Designing a desert retreat that respects its environment is difficult enough, but to build one that is also a Buddhist sanctuary is another feat entirely. The client, a business woman from Salt Lake City, tasked Imbue Design to build an eco-friendly home that was as much intertwined with the surrounding landscape as it was with her practices. The vacation home had to provide space for quiet meditation, small retreats and a space for working when she was in residence.
Located above a verdant desert valley just outside of Capital Reef National Park in Grover, UT, the home is situated to make the most of the stunning views. One approaches the home from above, which is topped with an expansive deck made from durable IPE wood that covers the home and doubles as space for observation and meditation. The office sits at this level and looks out over the landscape. Stairs lead down into the main floor with a master suite, guest room and open floor kitchen and dining space. A red spiral staircase connects the floors from the inside. Covered patios outside the ground floor provide additional outdoor living space or meditation areas with sliding glass doors to connect it to the interior.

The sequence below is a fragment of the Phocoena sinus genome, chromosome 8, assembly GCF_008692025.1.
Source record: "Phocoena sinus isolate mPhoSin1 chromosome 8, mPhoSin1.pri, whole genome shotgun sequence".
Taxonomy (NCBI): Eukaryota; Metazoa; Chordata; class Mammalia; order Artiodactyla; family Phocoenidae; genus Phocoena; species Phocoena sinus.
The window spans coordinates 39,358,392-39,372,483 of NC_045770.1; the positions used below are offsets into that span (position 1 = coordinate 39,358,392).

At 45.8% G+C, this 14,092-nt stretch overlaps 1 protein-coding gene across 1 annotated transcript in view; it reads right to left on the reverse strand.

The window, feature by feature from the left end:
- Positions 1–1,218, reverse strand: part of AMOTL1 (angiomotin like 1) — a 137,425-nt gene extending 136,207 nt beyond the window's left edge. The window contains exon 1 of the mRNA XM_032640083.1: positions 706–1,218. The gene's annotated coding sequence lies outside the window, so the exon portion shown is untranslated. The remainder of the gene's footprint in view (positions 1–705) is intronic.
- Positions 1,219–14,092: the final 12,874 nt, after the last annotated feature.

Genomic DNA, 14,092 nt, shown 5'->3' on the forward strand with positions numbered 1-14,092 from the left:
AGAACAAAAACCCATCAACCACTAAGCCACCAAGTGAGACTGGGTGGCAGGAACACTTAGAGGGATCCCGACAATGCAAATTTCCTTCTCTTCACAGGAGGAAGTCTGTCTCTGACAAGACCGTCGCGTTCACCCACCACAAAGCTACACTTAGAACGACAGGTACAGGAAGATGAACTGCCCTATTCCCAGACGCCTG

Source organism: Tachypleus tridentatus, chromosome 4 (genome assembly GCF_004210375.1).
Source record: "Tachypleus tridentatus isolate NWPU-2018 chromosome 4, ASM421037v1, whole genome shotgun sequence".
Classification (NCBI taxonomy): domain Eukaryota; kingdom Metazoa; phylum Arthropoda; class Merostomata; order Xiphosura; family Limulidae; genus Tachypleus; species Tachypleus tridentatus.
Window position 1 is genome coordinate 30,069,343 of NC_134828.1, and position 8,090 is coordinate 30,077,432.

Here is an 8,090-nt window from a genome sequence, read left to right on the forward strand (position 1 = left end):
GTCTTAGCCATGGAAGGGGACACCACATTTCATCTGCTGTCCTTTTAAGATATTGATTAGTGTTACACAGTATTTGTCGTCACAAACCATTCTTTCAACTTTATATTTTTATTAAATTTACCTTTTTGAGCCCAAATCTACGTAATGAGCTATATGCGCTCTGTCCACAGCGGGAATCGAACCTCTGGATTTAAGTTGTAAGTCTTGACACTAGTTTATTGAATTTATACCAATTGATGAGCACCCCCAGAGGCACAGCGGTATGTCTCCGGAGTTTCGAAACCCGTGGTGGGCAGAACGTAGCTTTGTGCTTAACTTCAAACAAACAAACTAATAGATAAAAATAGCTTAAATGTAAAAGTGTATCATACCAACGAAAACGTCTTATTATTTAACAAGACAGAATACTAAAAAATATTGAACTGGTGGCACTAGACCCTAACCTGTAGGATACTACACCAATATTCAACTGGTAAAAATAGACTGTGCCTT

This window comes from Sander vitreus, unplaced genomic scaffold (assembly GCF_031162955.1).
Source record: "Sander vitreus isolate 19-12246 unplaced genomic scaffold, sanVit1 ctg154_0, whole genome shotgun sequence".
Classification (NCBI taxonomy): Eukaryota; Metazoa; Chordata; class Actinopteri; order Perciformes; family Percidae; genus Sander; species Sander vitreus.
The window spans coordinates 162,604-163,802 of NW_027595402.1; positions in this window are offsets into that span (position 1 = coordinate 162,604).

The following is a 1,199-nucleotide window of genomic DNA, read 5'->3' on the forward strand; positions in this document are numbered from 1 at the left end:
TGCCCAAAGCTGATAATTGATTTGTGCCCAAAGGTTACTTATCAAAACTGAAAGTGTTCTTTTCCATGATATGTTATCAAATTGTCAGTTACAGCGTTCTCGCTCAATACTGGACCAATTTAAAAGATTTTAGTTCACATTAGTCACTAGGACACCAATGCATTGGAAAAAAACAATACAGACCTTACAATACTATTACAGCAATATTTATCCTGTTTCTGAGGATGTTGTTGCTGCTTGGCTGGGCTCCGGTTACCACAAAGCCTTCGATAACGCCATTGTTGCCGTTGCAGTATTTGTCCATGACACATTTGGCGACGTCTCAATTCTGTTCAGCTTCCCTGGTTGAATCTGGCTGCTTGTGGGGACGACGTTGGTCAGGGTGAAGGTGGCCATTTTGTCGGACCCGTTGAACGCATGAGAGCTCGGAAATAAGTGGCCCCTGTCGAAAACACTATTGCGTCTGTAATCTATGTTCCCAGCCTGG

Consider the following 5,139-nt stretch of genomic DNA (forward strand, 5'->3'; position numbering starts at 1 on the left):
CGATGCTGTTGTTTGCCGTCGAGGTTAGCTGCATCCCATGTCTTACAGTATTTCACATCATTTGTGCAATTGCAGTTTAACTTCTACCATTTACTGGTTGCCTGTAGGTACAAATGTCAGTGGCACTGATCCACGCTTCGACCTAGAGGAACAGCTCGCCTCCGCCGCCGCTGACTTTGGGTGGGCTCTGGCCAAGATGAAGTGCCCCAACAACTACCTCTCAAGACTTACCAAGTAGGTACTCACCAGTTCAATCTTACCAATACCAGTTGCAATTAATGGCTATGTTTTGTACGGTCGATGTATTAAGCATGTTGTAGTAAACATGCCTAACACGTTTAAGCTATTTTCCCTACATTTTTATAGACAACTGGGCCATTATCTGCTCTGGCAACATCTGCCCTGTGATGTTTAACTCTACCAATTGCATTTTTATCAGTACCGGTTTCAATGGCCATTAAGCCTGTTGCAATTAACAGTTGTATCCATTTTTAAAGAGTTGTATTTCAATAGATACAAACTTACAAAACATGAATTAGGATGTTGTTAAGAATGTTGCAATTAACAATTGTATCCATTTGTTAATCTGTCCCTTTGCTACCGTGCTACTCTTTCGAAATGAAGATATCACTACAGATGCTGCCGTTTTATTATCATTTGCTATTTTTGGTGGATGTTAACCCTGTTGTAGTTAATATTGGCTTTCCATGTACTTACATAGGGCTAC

The desert climate is warm and dry and often only shade is needed to create pleasant temperatures. When it does get hot, the home is cooled naturally via stack effect and an operable skylight at the top of the staircase expels hot air from the top and fresh cool air is brought in via low operable windows. The 1,350 sq ft home does not have AC and also makes use of energy efficient appliances and systems. Gabion basket walls filled with volcanic rock sourced on site frame the sides of the homes and serve as thermal mass to slow the collection and release of heat. Materials were sourced locally wherever possible and chosen for their durability and connection to nature. Finally the home features a photovoltaic system on the roof of the office to power the home.
Images ©Imbue Design